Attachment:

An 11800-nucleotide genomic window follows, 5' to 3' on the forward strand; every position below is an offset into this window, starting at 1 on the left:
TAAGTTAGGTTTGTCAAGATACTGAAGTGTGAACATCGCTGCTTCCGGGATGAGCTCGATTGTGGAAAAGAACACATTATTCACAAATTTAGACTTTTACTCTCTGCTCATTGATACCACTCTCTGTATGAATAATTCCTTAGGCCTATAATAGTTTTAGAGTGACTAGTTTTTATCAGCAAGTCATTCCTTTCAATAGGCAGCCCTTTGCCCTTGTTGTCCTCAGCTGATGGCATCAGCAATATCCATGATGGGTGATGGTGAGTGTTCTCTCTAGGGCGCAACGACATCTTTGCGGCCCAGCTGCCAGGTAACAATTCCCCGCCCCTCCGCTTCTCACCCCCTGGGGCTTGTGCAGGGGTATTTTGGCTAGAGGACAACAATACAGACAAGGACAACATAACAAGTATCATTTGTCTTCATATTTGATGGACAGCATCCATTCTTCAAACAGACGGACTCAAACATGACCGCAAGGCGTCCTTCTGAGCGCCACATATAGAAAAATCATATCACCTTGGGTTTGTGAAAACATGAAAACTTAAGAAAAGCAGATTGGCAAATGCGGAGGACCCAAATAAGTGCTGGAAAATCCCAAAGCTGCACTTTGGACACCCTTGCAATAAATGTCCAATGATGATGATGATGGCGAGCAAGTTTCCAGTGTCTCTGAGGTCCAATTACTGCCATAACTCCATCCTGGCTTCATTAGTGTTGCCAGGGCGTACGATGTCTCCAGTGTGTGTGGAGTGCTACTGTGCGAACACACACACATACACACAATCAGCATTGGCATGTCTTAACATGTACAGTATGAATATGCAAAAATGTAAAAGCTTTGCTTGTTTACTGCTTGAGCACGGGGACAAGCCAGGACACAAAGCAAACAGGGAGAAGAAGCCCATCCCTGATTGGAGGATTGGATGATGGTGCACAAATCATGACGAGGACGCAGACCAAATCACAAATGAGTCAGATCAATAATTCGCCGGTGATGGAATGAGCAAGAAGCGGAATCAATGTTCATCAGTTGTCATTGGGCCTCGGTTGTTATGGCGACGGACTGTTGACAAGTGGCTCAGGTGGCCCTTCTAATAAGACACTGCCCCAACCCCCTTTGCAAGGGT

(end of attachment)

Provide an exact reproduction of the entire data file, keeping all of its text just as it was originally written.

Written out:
An 11800-nucleotide genomic window follows, 5' to 3' on the forward strand; every position below is an offset into this window, starting at 1 on the left:
TAAGTTAGGTTTGTCAAGATACTGAAGTGTGAACATCGCTGCTTCCGGGATGAGCTCGATTGTGGAAAAGAACACATTATTCACAAATTTAGACTTTTACTCTCTGCTCATTGATACCACTCTCTGTATGAATAATTCCTTAGGCCTATAATAGTTTTAGAGTGACTAGTTTTTATCAGCAAGTCATTCCTTTCAATAGGCAGCCCTTTGCCCTTGTTGTCCTCAGCTGATGGCATCAGCAATATCCATGATGGGTGATGGTGAGTGTTCTCTCTAGGGCGCAACGACATCTTTGCGGCCCAGCTGCCAGGTAACAATTCCCCGCCCCTCCGCTTCTCACCCCCTGGGGCTTGTGCAGGGGTATTTTGGCTAGAGGACAACAATACAGACAAGGACAACATAACAAGTATCATTTGTCTTCATATTTGATGGACAGCATCCATTCTTCAAACAGACGGACTCAAACATGACCGCAAGGCGTCCTTCTGAGCGCCACATATAGAAAAATCATATCACCTTGGGTTTGTGAAAACATGAAAACTTAAGAAAAGCAGATTGGCAAATGCGGAGGACCCAAATAAGTGCTGGAAAATCCCAAAGCTGCACTTTGGACACCCTTGCAATAAATGTCCAATGATGATGATGATGGCGAGCAAGTTTCCAGTGTCTCTGAGGTCCAATTACTGCCATAACTCCATCCTGGCTTCATTAGTGTTGCCAGGGCGTACGATGTCTCCAGTGTGTGTGGAGTGCTACTGTGCGAACACACACACATACACACAATCAGCATTGGCATGTCTTAACATGTACAGTATGAATATGCAAAAATGTAAAAGCTTTGCTTGTTTACTGCTTGAGCACGGGGACAAGCCAGGACACAAAGCAAACAGGGAGAAGAAGCCCATCCCTGATTGGAGGATTGGATGATGGTGCACAAATCATGACGAGGACGCAGACCAAATCACAAATGAGTCAGATCAATAATTCGCCGGTGATGGAATGAGCAAGAAGCGGAATCAATGTTCATCAGTTGTCATTGGGCCTCGGTTGTTATGGCGACGGACTGTTGACAAGTGGCTCAGGTGGCCCTTCTAATAAGACACTGCCCCAACCCCCTTTGCAAGGGT